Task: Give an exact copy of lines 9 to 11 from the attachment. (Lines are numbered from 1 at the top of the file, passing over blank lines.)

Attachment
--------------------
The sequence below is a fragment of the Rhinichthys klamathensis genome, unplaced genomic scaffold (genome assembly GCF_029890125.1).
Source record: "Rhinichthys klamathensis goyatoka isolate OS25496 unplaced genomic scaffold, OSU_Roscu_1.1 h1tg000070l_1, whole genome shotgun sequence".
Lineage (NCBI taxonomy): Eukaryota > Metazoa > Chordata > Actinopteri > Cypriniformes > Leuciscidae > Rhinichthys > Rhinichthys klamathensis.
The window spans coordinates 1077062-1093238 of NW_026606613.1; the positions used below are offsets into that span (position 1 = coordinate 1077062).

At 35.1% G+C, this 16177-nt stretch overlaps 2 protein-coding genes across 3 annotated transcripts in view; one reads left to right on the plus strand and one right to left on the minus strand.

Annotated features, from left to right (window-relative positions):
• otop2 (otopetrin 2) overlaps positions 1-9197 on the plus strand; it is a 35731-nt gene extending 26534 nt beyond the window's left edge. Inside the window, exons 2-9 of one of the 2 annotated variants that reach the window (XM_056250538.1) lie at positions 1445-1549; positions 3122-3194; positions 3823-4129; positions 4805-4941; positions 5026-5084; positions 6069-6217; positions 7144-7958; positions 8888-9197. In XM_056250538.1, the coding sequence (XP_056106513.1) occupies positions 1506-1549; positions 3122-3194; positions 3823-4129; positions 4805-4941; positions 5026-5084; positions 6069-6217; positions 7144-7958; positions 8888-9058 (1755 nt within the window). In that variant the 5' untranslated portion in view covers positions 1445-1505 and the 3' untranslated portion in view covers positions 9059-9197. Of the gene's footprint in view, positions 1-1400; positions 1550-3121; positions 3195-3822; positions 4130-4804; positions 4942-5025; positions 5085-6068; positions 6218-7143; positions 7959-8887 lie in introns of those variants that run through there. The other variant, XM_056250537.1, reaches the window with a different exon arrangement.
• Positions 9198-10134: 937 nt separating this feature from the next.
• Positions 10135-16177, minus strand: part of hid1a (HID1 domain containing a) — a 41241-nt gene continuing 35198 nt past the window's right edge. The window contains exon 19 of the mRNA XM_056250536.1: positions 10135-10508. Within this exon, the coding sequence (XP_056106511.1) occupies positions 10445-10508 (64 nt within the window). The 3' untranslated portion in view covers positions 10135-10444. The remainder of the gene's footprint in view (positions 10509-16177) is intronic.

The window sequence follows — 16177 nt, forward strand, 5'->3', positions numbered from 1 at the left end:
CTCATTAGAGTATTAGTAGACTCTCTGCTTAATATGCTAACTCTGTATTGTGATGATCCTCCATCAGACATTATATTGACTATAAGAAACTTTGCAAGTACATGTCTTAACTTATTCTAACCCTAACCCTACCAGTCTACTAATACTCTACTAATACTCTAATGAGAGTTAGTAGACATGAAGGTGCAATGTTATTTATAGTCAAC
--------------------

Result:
• Positions 10135-16177, minus strand: part of hid1a (HID1 domain containing a) — a 41241-nt gene continuing 35198 nt past the window's right edge. The window contains exon 19 of the mRNA XM_056250536.1: positions 10135-10508. Within this exon, the coding sequence (XP_056106511.1) occupies positions 10445-10508 (64 nt within the window). The 3' untranslated portion in view covers positions 10135-10444. The remainder of the gene's footprint in view (positions 10509-16177) is intronic.

The window sequence follows — 16177 nt, forward strand, 5'->3', positions numbered from 1 at the left end:
CTCATTAGAGTATTAGTAGACTCTCTGCTTAATATGCTAACTCTGTATTGTGATGATCCTCCATCAGACATTATATTGACTATAAGAAACTTTGCAAGTACATGTCTTAACTTATTCTAACCCTAACCCTACCAGTCTACTAATACTCTACTAATACTCTAATGAGAGTTAGTAGACATGAAGGTGCAATGTTATTTATAGTCAAC